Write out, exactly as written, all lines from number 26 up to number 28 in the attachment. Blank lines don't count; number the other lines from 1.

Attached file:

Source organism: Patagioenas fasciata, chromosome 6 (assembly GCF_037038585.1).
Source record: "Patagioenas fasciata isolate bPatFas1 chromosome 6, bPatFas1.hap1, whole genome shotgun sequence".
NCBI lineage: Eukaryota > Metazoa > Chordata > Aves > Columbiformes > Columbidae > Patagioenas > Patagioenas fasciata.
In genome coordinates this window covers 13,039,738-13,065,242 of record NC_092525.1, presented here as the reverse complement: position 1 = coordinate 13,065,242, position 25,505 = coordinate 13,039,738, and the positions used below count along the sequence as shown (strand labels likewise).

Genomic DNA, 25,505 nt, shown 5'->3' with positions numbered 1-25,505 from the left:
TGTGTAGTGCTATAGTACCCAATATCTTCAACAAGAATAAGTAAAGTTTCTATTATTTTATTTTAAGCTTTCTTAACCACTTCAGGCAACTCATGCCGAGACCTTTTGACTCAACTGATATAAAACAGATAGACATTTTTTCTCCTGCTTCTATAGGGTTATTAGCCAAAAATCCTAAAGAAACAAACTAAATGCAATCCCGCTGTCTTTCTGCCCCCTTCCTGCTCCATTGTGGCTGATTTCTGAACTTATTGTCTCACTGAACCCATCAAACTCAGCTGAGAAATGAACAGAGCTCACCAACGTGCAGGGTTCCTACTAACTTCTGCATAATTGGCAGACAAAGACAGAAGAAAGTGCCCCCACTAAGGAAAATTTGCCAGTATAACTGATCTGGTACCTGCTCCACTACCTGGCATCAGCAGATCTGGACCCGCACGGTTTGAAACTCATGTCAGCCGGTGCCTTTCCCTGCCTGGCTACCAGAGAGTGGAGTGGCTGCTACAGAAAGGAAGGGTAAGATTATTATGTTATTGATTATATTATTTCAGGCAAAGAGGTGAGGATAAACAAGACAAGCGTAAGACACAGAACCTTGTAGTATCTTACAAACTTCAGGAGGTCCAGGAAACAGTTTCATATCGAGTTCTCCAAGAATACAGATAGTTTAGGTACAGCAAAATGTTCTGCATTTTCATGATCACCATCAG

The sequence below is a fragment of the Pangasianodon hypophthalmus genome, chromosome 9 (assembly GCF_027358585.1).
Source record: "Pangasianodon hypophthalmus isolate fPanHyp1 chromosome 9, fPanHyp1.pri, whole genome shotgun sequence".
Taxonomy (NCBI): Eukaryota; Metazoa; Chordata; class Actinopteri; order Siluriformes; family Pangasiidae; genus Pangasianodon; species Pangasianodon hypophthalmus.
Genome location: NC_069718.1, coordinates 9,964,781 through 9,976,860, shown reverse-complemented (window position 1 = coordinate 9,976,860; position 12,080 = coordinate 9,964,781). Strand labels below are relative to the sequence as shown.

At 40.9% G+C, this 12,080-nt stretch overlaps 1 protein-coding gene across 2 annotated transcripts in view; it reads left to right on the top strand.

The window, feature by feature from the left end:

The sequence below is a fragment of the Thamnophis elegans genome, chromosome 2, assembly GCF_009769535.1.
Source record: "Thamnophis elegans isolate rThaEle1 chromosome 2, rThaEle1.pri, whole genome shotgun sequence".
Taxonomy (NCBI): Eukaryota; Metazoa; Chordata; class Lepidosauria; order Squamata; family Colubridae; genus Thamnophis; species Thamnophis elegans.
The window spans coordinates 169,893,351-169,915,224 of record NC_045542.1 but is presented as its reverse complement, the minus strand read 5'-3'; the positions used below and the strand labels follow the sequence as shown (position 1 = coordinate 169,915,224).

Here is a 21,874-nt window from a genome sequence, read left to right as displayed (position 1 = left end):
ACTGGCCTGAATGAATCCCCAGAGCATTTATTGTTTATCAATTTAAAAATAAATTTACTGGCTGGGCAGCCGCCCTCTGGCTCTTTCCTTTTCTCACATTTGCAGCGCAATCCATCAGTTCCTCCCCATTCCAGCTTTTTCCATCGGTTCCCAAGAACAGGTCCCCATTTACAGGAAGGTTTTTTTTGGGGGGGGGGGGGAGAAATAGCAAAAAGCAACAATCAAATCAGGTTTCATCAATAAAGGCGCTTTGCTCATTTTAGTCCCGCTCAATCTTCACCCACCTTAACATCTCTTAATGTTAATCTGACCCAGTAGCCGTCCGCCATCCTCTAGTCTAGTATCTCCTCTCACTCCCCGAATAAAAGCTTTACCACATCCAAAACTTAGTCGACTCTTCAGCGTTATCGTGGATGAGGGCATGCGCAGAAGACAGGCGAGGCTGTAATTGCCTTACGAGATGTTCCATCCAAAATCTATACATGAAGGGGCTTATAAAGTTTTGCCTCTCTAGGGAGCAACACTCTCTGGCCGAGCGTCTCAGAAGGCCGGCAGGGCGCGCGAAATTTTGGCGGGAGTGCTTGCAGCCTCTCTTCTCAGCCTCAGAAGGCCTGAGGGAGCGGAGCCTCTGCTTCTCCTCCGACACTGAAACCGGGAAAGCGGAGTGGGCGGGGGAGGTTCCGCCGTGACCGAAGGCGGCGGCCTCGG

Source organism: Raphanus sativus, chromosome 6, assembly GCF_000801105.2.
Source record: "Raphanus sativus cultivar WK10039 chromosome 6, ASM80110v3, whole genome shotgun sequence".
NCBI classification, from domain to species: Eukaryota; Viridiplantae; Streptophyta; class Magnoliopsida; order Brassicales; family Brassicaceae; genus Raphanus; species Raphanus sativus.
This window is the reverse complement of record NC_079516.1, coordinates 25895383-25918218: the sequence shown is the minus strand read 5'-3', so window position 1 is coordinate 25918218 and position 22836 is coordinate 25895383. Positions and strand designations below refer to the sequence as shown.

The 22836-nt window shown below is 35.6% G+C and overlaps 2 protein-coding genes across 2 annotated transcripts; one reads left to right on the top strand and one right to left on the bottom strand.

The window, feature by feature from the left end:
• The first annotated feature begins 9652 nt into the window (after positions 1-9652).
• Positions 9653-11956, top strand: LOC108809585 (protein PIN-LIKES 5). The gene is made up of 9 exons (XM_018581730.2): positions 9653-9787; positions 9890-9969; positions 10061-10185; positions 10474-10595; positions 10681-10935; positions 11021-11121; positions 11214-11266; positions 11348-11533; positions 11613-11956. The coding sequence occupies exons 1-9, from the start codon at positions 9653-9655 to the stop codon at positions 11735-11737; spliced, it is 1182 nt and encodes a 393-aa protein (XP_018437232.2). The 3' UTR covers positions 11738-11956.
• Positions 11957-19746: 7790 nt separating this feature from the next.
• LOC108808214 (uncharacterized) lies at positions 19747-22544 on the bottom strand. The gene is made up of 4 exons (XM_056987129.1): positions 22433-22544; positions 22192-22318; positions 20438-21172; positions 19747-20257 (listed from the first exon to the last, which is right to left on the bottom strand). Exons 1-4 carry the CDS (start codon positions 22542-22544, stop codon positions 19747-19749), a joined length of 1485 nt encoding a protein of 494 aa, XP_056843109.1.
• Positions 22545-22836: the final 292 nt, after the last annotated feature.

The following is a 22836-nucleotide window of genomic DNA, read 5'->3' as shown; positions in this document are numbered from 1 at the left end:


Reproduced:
• Positions 9653-11956, top strand: LOC108809585 (protein PIN-LIKES 5). The gene is made up of 9 exons (XM_018581730.2): positions 9653-9787; positions 9890-9969; positions 10061-10185; positions 10474-10595; positions 10681-10935; positions 11021-11121; positions 11214-11266; positions 11348-11533; positions 11613-11956. The coding sequence occupies exons 1-9, from the start codon at positions 9653-9655 to the stop codon at positions 11735-11737; spliced, it is 1182 nt and encodes a 393-aa protein (XP_018437232.2). The 3' UTR covers positions 11738-11956.
• Positions 11957-19746: 7790 nt separating this feature from the next.
• LOC108808214 (uncharacterized) lies at positions 19747-22544 on the bottom strand. The gene is made up of 4 exons (XM_056987129.1): positions 22433-22544; positions 22192-22318; positions 20438-21172; positions 19747-20257 (listed from the first exon to the last, which is right to left on the bottom strand). Exons 1-4 carry the CDS (start codon positions 22542-22544, stop codon positions 19747-19749), a joined length of 1485 nt encoding a protein of 494 aa, XP_056843109.1.